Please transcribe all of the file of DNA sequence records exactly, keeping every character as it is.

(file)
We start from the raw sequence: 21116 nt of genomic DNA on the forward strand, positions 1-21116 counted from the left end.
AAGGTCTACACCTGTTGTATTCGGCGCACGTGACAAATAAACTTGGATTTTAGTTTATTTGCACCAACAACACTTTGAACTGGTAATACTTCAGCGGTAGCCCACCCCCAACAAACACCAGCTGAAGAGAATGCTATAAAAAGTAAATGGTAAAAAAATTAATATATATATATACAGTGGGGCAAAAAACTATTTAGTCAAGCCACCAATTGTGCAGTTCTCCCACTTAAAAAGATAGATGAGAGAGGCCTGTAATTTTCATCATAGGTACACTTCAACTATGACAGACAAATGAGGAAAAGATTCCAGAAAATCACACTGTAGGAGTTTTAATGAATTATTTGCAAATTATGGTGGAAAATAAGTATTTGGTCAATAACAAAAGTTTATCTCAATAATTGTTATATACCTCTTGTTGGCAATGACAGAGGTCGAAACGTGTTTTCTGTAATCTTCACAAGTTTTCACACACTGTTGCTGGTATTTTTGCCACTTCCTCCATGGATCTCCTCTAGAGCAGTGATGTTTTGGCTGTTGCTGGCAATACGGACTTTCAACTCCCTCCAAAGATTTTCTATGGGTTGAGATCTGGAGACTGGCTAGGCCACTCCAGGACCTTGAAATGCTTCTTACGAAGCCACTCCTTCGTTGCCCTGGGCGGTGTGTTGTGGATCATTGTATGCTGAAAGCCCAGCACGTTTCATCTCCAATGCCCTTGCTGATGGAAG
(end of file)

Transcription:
We start from the raw sequence: 21116 nt of genomic DNA on the forward strand, positions 1-21116 counted from the left end.
AAGGTCTACACCTGTTGTATTCGGCGCACGTGACAAATAAACTTGGATTTTAGTTTATTTGCACCAACAACACTTTGAACTGGTAATACTTCAGCGGTAGCCCACCCCCAACAAACACCAGCTGAAGAGAATGCTATAAAAAGTAAATGGTAAAAAAATTAATATATATATATACAGTGGGGCAAAAAACTATTTAGTCAAGCCACCAATTGTGCAGTTCTCCCACTTAAAAAGATAGATGAGAGAGGCCTGTAATTTTCATCATAGGTACACTTCAACTATGACAGACAAATGAGGAAAAGATTCCAGAAAATCACACTGTAGGAGTTTTAATGAATTATTTGCAAATTATGGTGGAAAATAAGTATTTGGTCAATAACAAAAGTTTATCTCAATAATTGTTATATACCTCTTGTTGGCAATGACAGAGGTCGAAACGTGTTTTCTGTAATCTTCACAAGTTTTCACACACTGTTGCTGGTATTTTTGCCACTTCCTCCATGGATCTCCTCTAGAGCAGTGATGTTTTGGCTGTTGCTGGCAATACGGACTTTCAACTCCCTCCAAAGATTTTCTATGGGTTGAGATCTGGAGACTGGCTAGGCCACTCCAGGACCTTGAAATGCTTCTTACGAAGCCACTCCTTCGTTGCCCTGGGCGGTGTGTTGTGGATCATTGTATGCTGAAAGCCCAGCACGTTTCATCTCCAATGCCCTTGCTGATGGAAG